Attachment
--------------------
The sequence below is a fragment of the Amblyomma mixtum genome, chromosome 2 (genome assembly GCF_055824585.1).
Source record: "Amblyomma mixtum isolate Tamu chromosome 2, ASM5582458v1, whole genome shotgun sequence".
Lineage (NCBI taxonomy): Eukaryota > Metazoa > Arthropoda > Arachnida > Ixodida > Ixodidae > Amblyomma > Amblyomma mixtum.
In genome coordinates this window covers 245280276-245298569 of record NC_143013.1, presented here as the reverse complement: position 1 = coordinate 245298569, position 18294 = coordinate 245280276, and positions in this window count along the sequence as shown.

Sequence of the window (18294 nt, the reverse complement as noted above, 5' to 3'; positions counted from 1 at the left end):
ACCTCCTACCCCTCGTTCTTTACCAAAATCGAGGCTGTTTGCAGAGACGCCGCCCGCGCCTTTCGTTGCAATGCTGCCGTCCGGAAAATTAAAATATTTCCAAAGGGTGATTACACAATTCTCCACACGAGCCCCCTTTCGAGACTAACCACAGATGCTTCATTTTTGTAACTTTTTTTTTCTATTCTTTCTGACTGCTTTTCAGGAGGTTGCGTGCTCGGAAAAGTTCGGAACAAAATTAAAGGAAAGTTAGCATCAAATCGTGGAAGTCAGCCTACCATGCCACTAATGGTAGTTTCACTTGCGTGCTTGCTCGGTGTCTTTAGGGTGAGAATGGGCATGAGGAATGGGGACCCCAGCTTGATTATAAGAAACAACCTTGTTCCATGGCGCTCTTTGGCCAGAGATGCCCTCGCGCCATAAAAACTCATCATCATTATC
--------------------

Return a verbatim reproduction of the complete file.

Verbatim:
The sequence below is a fragment of the Amblyomma mixtum genome, chromosome 2 (genome assembly GCF_055824585.1).
Source record: "Amblyomma mixtum isolate Tamu chromosome 2, ASM5582458v1, whole genome shotgun sequence".
Lineage (NCBI taxonomy): Eukaryota > Metazoa > Arthropoda > Arachnida > Ixodida > Ixodidae > Amblyomma > Amblyomma mixtum.
In genome coordinates this window covers 245280276-245298569 of record NC_143013.1, presented here as the reverse complement: position 1 = coordinate 245298569, position 18294 = coordinate 245280276, and positions in this window count along the sequence as shown.

Sequence of the window (18294 nt, the reverse complement as noted above, 5' to 3'; positions counted from 1 at the left end):
ACCTCCTACCCCTCGTTCTTTACCAAAATCGAGGCTGTTTGCAGAGACGCCGCCCGCGCCTTTCGTTGCAATGCTGCCGTCCGGAAAATTAAAATATTTCCAAAGGGTGATTACACAATTCTCCACACGAGCCCCCTTTCGAGACTAACCACAGATGCTTCATTTTTGTAACTTTTTTTTTCTATTCTTTCTGACTGCTTTTCAGGAGGTTGCGTGCTCGGAAAAGTTCGGAACAAAATTAAAGGAAAGTTAGCATCAAATCGTGGAAGTCAGCCTACCATGCCACTAATGGTAGTTTCACTTGCGTGCTTGCTCGGTGTCTTTAGGGTGAGAATGGGCATGAGGAATGGGGACCCCAGCTTGATTATAAGAAACAACCTTGTTCCATGGCGCTCTTTGGCCAGAGATGCCCTCGCGCCATAAAAACTCATCATCATTATC